Difference between Trail Running Shoes and Road Running Shoes
Very often questions arise in the mind of many trail runners: can I use trail shoes for road running or is it necessary to have both a road running shoe and a trail running shoe? In terms of looks and feel both road and trail running shoes differ a lot. The general differences between both shoes are that trail shoes have added rock plates for shock absorption while off-road running shoes have no rock plates. Increased durability features like added rock plates, thick upper mesh, and thicker outsole are present in the best off-road running shoes while the best road running shoes for a road do not have so many durability features. They are specially made lightweight to boost performance on man-made tracks.
Trail-Running Shoes vs Road-Running Shoe Outsoles
One of the most noticeable differences in both shoes is the bottoms or outsoles. The outsoles of off-road running shoes are thicker to provide better grip to runners on rocky or uneven terrains. The best trail shoes are those which have an adequate amount of thickness in the outsole according to the surface you are running on. Best off-road running shoes also have softer rubber in the outsoles than the best road running shoes to increase the shock absorption rates of these shoes.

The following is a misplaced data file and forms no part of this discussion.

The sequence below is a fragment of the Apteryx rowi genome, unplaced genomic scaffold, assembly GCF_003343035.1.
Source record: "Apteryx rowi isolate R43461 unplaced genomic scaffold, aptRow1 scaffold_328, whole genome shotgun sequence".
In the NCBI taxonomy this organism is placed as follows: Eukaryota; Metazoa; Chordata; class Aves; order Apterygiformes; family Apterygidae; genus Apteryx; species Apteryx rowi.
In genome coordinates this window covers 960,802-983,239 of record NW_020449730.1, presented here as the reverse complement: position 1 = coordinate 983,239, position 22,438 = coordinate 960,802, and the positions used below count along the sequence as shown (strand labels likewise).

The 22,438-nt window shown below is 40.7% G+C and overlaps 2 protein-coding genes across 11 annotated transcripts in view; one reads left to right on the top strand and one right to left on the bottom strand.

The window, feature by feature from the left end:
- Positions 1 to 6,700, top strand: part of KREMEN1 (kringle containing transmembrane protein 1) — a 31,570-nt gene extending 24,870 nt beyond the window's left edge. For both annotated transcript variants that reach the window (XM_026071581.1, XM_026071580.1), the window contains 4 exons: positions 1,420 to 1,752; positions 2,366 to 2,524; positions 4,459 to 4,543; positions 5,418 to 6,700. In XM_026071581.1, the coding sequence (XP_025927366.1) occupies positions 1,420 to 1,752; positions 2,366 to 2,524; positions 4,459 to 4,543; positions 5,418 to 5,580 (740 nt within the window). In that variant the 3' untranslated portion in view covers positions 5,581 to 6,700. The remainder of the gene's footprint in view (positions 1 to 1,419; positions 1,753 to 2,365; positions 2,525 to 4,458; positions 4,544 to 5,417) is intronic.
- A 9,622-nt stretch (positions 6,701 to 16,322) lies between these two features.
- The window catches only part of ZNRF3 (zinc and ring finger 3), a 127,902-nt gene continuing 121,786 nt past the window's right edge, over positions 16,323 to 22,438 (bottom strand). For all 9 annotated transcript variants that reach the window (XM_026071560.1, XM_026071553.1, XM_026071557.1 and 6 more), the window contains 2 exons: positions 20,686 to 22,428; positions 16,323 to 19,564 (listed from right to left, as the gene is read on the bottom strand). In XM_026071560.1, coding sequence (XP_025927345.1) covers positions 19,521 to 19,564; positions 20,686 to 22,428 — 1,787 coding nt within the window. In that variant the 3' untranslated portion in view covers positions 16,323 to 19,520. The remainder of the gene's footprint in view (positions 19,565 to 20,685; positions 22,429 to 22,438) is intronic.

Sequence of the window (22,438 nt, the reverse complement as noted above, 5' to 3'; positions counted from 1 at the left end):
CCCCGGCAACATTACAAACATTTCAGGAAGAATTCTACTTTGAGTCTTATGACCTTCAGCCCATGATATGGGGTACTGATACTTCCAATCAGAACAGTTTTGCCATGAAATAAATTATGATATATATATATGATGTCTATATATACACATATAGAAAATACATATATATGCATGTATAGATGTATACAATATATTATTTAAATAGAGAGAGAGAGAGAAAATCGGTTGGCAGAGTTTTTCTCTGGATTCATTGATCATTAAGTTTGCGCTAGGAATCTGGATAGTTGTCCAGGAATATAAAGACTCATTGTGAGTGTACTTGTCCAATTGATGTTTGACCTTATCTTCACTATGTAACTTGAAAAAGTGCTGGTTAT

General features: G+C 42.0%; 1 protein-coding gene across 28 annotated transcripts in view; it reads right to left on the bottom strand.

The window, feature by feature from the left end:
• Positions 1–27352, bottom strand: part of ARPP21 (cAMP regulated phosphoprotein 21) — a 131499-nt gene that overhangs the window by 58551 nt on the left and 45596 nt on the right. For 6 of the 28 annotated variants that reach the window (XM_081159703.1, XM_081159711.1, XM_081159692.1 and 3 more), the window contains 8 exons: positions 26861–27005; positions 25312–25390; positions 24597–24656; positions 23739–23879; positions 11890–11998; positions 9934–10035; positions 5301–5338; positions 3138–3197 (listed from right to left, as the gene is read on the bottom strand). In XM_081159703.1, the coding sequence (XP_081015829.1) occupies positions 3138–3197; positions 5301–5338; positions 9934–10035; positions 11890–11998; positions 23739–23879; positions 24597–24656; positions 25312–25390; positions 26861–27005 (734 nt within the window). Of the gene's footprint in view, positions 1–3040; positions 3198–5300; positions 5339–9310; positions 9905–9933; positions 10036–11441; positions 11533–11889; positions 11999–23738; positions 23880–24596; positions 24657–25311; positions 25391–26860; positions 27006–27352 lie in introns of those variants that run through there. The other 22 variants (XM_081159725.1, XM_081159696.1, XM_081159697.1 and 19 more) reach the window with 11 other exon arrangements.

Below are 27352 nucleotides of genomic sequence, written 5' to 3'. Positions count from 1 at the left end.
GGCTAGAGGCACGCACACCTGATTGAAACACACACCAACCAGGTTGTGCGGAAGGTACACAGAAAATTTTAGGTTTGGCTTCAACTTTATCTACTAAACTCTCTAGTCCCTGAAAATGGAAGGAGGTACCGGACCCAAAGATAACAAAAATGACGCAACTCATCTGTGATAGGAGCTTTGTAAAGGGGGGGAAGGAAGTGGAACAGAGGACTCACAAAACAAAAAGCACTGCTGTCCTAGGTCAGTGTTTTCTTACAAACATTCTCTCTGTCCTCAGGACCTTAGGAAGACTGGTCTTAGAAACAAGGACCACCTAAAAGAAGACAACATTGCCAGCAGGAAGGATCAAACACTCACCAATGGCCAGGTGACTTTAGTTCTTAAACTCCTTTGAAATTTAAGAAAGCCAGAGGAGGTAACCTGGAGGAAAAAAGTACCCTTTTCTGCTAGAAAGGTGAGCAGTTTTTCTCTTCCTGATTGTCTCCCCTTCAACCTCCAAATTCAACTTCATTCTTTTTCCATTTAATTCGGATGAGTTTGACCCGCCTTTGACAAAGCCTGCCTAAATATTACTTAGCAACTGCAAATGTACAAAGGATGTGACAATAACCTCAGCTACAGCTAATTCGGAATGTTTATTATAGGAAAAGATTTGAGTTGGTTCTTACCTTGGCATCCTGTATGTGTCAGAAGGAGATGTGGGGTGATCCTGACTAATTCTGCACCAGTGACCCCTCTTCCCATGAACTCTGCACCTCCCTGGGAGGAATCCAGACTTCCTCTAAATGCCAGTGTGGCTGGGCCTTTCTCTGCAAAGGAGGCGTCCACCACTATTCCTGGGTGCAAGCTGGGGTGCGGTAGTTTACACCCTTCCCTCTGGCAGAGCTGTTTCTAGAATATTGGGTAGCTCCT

Road-running shoes have a flatter, less-knobby soles to create a stable, consistent surface for running on paved roads. The rubber on the best running shoes for road generally holds up better to frequent friction with paved surfaces than the rubber on even the best trail shoes. Both shoes have outsoles with a thickness range according to the needs of the surface on which these shoes will be used to run.
Trail-Running vs. Road-Running Shoe Midsoles
Today cushioning in off-road running shoes has revolutionised the whole industry. The midsole which is the part between the insole and outsole is the centralised source of cushioning in a trail shoe. Generally, trail running shoes are more cushioned than road running shoes because off-road running shoes are made to run on hard or uneven surfaces. However, some of the best running shoes for the road have the same amount of cushioning as trail running shoes.
The heel-to-toe drop is basically the difference in thickness at the heel and toe end of a shoe. Generally, both adventure runners and best road running shoes have a heel-to-toe drop. In road running shoes, this drop is usually higher to protect your Achilles and legs from the pounding impact on the tarmac. In off-road running shoes, the drop is lower to provide better ankle stability and an enhanced sense of movement. With an optimised sense of movement comes great responsiveness and awareness on rough surfaces.
A running shoe with a medial post has a hard density foam inserted inside the shoe's midsole to control excessive pronation. Usually, off-road running shoes have no medial post to let the natural motion of the feet work freely. Because on uneven terrains you constantly need to adapt according to the uneven terrain and the medial post does not allow you to do that.
Trail-Running vs. Road-Running Shoe Upper